the University of Pennsylvania, returned to the issue of funding balance. He said he had spent 30 years in industry and then 10 years in two major research universities. He said he has a great deal of confidence in the Obama Administration and believes it “gets it” in terms of innovation. “But I am absolutely mystified by the balance of funding,” Dr. Cleare said. “I also believe that good funding of basic research is essential.” The reality in industry, though, is that 1 in 10 inventions gets fully developed.

Dr. Cleare said the federal government should be doing much more than the SBIR program, which supports proof of concept. He said even the SBIR program focuses too little on development, he said. The linear model of innovation championed by Vannever Bush “is broken because of a bloody great gap in it called the Valley of Death.” He said the University of Pennsylvania produces hundreds of inventions, and many discoveries “don’t get the attention they deserve because there is not enough funding.” There is peer-reviewed funding for research, but not for proof of concept to take an idea through the stage of validation “to the point where the private sector feels the risk is justified to take it on. “So why, oh why, don’t we with the stroke of a pen” increase funding for applications? Dr. Cleare asked. What the United Kingdom claims to do better, Mr. Cleare added, is at the proof-of-concept stage. “Nearly all proof-of-concept funding is from the government,” he said. “The government gets it in England.”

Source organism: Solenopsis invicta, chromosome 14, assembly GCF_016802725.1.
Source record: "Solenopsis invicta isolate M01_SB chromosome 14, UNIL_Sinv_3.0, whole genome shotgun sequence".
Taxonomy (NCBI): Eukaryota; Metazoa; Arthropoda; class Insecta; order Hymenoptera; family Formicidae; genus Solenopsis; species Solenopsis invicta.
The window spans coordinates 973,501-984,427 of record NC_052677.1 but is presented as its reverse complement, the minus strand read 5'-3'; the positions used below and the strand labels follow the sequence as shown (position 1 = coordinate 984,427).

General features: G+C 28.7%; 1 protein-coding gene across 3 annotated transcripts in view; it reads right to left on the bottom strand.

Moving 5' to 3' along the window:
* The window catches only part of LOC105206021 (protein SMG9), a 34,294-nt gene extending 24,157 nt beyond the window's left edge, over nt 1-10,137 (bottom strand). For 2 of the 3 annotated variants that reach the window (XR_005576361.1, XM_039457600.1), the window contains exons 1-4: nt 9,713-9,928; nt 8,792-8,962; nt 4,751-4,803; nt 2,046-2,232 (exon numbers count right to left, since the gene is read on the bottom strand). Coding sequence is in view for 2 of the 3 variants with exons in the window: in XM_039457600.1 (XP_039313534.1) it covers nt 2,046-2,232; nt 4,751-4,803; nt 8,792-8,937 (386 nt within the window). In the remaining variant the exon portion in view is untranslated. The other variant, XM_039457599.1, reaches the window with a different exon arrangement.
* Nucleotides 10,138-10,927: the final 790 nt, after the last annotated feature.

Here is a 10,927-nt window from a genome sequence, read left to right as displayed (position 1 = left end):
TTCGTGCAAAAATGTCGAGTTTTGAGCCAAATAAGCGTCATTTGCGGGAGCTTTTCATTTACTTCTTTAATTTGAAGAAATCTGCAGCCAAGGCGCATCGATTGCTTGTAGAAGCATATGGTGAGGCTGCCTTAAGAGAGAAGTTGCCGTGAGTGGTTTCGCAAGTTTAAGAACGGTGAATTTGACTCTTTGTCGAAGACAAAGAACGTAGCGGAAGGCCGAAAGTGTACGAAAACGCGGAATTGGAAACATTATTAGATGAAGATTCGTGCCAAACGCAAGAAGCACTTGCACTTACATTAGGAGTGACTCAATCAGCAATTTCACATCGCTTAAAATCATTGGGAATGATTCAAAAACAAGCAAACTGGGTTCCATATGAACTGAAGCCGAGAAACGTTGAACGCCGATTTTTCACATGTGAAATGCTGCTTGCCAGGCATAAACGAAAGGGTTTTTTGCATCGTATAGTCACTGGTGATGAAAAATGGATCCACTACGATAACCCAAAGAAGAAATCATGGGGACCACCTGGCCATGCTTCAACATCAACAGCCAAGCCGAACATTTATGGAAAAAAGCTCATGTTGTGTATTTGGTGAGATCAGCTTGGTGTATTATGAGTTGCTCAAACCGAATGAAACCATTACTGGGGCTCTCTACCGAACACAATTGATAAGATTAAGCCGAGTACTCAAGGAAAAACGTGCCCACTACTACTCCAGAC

Dr. Stevens noted that the American Association of Universities, which represents university presidents, is opposed to the idea of expanding the use of SBIR funds. He said he would prefer to see a new stream of funding so that money for product development is not taken out of the basic research pie, “which is what we have done up to now.”

Mr. Melissaratos said that maybe it is better to get rid of some existing streams of funding. Basic and applied research gets done in about every department of the federal government. “It is not well coordinated across departments,” he said. A presidential science advisor could help the departments of Defense, Energy, and Health and Human Services share their research. Companies with large R&D budgets, like Intel and Microsoft, should work more with federal agencies and fill gaps. “We need to really take advantage of what we’ve got in this country,” Mr. Mellisarratos said. “We need to break down some of these bureaucracies because they exist for their own sake. We need a radical re-do of how this money flows.”

Mark McDougal of Sematech commented that the United States could make more progress working with industry on innovation if there were more technology roadmaps. When corporations like Cisco and Intel “are hitting on all cylinders, they are working on three generations at the same time. They are de-bugging their current product; they are working on next-generation technology; and they are working on research. They are like well-oiled machines,” Mr. McDougal said. “When they look at universities and government, they see bureaucracy, inefficiency, and maybe not something they want to invest with.” He said the United



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